This does seem an extraordinary length to go to for what is temporary in nature. I wonder if these were designed for this place or are from a set of historic collections from ‘Hoardings R Us’ (no reference to the Australian shopping centre hoardings firm, Hoardings R US, is implied here, of course - it does exist). What ever it is it is all rather muddled and doesn't require an architectural critic to see that it is all so confused.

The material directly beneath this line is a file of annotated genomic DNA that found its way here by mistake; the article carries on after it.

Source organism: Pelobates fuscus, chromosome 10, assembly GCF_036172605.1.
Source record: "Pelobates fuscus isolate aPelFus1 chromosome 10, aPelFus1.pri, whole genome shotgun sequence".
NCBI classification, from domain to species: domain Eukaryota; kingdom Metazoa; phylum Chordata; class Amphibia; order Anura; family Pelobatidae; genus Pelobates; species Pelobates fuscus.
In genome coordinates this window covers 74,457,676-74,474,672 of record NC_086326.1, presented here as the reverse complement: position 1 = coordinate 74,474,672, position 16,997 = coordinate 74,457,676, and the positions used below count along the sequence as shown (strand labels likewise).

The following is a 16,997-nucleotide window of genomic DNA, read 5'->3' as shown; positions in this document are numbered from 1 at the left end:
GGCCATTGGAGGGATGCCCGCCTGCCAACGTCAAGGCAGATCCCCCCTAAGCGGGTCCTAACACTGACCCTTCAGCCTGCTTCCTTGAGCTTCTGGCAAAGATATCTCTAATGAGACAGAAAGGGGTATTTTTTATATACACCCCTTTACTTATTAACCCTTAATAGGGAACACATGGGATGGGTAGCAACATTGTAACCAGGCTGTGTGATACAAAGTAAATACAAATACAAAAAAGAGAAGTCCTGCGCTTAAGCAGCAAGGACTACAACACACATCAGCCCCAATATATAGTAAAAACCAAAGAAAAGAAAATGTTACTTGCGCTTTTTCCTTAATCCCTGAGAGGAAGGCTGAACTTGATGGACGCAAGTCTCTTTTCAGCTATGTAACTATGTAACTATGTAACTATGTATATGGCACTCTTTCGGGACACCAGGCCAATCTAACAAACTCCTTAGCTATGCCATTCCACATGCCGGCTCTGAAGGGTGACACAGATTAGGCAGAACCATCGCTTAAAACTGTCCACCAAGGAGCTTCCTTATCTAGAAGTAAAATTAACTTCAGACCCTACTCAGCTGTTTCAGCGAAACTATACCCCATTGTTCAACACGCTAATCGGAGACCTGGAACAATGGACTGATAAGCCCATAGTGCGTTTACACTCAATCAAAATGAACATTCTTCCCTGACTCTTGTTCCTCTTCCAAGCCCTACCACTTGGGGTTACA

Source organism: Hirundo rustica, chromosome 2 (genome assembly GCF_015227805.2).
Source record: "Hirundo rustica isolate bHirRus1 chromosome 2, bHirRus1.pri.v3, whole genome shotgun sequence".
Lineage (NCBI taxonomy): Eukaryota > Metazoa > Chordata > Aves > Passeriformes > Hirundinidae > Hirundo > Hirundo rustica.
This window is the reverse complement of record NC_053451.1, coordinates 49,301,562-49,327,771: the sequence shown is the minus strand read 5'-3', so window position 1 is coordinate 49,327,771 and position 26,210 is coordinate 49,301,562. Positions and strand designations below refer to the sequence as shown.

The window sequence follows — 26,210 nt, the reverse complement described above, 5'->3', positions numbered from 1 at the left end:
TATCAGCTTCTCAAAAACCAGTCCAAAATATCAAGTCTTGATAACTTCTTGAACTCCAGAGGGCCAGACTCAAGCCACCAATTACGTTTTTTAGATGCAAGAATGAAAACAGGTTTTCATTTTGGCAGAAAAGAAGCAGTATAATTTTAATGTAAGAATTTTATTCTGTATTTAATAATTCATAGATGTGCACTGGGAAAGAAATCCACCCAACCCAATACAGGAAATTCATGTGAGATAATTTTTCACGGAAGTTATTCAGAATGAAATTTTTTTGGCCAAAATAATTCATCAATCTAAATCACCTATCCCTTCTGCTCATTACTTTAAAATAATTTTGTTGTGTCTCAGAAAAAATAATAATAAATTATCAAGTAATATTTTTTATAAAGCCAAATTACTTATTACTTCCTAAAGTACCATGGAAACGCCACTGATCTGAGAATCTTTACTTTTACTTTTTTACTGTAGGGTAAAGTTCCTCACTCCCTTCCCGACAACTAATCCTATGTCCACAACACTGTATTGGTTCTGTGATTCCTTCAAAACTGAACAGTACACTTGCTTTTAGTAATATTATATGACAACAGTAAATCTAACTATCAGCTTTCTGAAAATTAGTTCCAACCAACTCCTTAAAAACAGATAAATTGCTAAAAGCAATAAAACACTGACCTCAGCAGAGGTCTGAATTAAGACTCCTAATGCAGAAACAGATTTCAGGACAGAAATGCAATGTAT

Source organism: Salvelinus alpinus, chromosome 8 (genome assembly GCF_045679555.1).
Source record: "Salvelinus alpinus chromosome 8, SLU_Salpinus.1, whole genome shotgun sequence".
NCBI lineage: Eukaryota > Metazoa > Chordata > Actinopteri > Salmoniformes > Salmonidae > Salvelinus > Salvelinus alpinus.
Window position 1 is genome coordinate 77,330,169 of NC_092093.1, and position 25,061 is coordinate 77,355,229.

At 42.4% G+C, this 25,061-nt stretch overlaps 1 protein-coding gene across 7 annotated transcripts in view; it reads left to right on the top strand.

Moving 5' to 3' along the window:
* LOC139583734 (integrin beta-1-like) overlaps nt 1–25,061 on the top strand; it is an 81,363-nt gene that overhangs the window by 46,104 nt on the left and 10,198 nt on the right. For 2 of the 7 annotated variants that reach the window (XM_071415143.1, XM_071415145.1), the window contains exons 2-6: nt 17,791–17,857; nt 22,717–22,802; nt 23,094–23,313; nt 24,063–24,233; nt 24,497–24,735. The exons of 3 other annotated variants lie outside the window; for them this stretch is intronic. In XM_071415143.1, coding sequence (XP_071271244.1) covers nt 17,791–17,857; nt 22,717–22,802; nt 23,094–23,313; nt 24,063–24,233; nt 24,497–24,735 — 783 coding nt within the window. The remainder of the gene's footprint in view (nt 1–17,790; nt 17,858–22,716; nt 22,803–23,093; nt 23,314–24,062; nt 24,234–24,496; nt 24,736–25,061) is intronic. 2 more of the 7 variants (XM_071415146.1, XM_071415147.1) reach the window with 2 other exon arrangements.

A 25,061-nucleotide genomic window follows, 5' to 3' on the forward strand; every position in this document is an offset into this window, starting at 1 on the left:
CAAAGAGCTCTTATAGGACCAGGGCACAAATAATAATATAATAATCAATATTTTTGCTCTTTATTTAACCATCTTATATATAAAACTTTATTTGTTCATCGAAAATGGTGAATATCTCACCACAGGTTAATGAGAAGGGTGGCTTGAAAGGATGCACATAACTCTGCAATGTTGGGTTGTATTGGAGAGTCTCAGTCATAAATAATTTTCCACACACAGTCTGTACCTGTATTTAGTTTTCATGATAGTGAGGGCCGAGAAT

It seems to be yet another example of how public perception is so far removed from reality. What difference to the experience of the place has this made, to the way it functions or simply added to the cost to the contractor, funders and the public? It is obviously not a hoarding that will show what the permanent building will look-like after. It isn’t public art either. It isn’t even uplift. It is a phoney mask but we love our classicism. It seems purely to allay the fears that if we see construction huts and burly men with a crack showing we will be so appalled that we will write to our local MP. Perhaps a student competition to design the ultimate site hut is needed. Luckily the structures are temporary and before long they will disappear, presumably to another site in Westminster.